I think, like most people, we assume a sense of morality is instilled in us at a young age. That it’s influenced by family, friends, faith, etc. The idea that a certain amount of our morality is an electrical process in the brain means taking a step back and examining the human animal again. As Liane Young, lead author of the paper says, “You think of morality as being a really high-level behaviour. To be able to apply (a magnetic field) to a specific brain region and change people’s moral judgments is really astonishing.” You can say that again! For starters, I thought “The Mentalist” thoroughly debunked the idea. If you can’t trust the second generation of fake psychics solving crime, who can you trust? (Yes, I am on team “Psych“, sue me.)

So, what’s the point in me bringing this to my readers attention? Honestly, I don’t have any grand message, or philosophical epiphany to share. It’s just a thing. A thing to reflect on. Our morality, our gauge of right and wrong, is a thing that I think most of us pride ourselves in, that we define ourselves partially from it. This forces us to rethink our own thoughts, and I feel like that is a good thing.

One of the people who commented on the article, wade s, says “I wonder how this compares to cell phone usage, and if prolonged exposure would cause any permanent change.” In a future where average citizens lose the common sense of morality and gradually become evil due to prolonged cell phone usage…..that would be great television! I bet the BBC is already working on it.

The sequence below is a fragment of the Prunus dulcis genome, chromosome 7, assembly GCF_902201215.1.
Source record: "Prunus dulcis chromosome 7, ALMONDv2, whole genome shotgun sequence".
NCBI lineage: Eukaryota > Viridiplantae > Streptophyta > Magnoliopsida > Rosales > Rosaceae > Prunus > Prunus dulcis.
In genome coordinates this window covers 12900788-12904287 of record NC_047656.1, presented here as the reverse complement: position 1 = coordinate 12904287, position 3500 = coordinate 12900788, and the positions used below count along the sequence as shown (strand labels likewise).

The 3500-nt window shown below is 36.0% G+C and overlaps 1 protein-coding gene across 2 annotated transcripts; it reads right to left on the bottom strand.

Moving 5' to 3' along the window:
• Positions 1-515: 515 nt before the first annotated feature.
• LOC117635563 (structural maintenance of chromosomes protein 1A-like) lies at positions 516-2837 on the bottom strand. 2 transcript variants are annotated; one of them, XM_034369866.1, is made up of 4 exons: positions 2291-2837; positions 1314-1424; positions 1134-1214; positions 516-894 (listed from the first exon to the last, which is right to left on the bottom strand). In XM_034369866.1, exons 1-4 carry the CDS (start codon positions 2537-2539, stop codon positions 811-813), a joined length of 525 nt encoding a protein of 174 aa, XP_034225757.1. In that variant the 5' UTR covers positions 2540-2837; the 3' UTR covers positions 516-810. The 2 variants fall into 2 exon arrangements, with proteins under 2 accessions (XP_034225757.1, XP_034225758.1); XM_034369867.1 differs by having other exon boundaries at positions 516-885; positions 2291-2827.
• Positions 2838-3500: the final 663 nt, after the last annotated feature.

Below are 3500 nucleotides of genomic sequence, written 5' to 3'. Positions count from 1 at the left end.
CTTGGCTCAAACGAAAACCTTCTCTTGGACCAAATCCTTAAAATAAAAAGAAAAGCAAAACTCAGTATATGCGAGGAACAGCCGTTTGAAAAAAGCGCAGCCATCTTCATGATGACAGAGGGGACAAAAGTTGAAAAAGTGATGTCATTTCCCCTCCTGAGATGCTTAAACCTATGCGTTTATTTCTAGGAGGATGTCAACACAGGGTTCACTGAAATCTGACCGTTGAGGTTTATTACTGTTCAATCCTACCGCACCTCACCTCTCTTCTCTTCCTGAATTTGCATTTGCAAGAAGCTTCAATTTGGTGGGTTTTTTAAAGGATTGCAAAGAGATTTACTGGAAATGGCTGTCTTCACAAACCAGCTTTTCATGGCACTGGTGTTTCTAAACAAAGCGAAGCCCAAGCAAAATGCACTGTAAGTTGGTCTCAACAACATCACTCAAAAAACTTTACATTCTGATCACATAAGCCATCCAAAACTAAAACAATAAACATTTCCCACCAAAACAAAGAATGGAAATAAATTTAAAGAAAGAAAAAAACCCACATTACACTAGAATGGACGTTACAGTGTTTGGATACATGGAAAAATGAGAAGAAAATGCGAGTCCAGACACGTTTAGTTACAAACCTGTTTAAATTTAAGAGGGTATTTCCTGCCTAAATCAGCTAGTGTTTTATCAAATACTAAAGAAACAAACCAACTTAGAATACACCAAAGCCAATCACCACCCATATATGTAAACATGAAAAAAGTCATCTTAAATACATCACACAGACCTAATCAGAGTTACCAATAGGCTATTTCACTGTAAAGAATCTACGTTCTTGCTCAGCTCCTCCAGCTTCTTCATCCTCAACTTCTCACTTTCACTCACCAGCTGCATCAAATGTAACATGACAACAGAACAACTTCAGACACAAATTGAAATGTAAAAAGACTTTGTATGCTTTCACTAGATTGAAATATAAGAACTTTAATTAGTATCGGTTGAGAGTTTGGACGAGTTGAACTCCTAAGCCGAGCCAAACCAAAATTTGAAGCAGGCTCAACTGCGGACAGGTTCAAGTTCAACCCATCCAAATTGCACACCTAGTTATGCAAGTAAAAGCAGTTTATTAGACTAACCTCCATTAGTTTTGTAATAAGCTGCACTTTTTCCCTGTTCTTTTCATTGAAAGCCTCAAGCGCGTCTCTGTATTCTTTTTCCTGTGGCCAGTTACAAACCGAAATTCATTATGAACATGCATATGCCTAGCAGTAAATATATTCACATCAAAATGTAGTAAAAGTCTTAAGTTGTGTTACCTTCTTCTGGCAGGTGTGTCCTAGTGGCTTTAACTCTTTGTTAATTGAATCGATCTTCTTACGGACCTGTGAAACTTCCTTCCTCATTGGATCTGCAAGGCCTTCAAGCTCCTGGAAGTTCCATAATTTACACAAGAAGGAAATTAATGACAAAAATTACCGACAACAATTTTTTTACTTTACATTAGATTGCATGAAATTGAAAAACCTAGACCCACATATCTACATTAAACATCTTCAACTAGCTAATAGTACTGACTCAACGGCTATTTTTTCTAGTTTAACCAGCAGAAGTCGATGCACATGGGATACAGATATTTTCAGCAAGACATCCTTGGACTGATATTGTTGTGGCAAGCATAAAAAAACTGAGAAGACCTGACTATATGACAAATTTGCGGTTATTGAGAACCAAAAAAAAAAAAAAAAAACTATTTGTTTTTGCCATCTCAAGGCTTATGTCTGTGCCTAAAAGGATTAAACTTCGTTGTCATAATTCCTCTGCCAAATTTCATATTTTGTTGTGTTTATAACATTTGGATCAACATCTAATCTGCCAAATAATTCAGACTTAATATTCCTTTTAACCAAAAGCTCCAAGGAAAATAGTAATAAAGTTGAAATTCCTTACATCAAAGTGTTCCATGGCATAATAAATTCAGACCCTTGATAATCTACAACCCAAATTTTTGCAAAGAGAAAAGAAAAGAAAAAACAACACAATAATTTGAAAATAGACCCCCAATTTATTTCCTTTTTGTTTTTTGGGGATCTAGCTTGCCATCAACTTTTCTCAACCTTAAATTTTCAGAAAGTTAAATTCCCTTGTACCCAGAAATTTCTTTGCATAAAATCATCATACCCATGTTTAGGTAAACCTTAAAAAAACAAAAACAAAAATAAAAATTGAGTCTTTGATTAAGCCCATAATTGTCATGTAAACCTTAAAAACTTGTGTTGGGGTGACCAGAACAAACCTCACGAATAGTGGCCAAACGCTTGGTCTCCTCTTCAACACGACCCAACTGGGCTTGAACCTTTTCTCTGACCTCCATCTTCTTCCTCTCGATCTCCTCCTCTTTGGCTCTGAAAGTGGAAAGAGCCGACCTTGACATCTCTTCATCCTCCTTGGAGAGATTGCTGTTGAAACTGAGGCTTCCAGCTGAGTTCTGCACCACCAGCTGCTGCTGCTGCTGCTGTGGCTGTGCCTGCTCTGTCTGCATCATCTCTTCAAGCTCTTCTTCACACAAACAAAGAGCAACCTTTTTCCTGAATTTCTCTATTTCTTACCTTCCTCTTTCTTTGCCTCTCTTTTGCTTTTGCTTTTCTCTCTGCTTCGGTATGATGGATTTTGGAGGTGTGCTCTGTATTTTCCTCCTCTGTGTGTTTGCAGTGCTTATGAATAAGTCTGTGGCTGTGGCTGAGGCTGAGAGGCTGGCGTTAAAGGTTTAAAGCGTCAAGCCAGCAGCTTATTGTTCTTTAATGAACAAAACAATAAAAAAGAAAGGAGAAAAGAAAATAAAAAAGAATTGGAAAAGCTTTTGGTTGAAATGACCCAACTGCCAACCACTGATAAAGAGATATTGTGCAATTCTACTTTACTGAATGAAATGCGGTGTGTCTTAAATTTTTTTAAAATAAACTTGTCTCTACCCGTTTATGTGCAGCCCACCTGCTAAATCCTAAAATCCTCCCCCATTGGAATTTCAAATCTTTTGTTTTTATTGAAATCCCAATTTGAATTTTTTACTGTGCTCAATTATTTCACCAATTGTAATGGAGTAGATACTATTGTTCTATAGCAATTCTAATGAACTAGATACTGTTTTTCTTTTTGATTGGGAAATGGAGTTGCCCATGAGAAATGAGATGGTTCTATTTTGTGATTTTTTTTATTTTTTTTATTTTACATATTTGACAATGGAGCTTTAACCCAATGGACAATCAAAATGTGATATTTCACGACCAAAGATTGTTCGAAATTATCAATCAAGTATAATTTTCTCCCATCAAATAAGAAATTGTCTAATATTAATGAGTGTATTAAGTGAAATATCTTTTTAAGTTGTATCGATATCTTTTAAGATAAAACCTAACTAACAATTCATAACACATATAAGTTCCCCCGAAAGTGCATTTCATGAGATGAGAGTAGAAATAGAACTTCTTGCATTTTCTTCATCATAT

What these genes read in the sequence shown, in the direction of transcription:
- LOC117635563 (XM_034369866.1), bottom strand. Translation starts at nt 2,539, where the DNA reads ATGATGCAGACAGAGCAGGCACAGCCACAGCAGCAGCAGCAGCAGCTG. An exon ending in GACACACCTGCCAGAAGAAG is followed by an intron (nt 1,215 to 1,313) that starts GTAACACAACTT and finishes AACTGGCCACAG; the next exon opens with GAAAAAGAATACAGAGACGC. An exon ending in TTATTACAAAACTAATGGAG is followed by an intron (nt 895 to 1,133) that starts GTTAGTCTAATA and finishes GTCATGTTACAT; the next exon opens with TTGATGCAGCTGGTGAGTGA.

Everyday Dharma Challenge: Week Two

(normal text is Rebecca, italicized text is Lama Willa Miller)

We’re at week two of my “Everyday Dharma” challenge. To bring you up to speed, I’ve decided to work my way through my copy of “Everyday Dharma: Seven Weeks to Finding the Buddha in You” by Lama Willa Miller, and the author has been kind enough to offer a response to each week. So what was week two like?

Day one was “Freedom is Communal”. This is a discussion of karma and how sages work to serve every human being. The exercise was “Contemplating Karma”. You are to relax and reflect on how your actions that day affected others. Not much to share with you all there.

Even if you don’t know it, you made ripples!

Day two was about your life-intention. “Actions begin with intention,” Lama Willa explains. She explains three types of life-intention: king-like (where you blaze a trail to enlightenment on your own and then take steps to help others), boatman-like (where spiritual life is a communal endeavor), and shepherd-like (where you put the betterment of others first). The exercise for day two was to determine what you serve and what you would like to serve. You list three things that in your daily life you find yourself serving (my job, my family, my homebody habits) and then you list three things you would like to serve as you move forward on your spiritual journey (my family, my fellow man, my creative endeavors).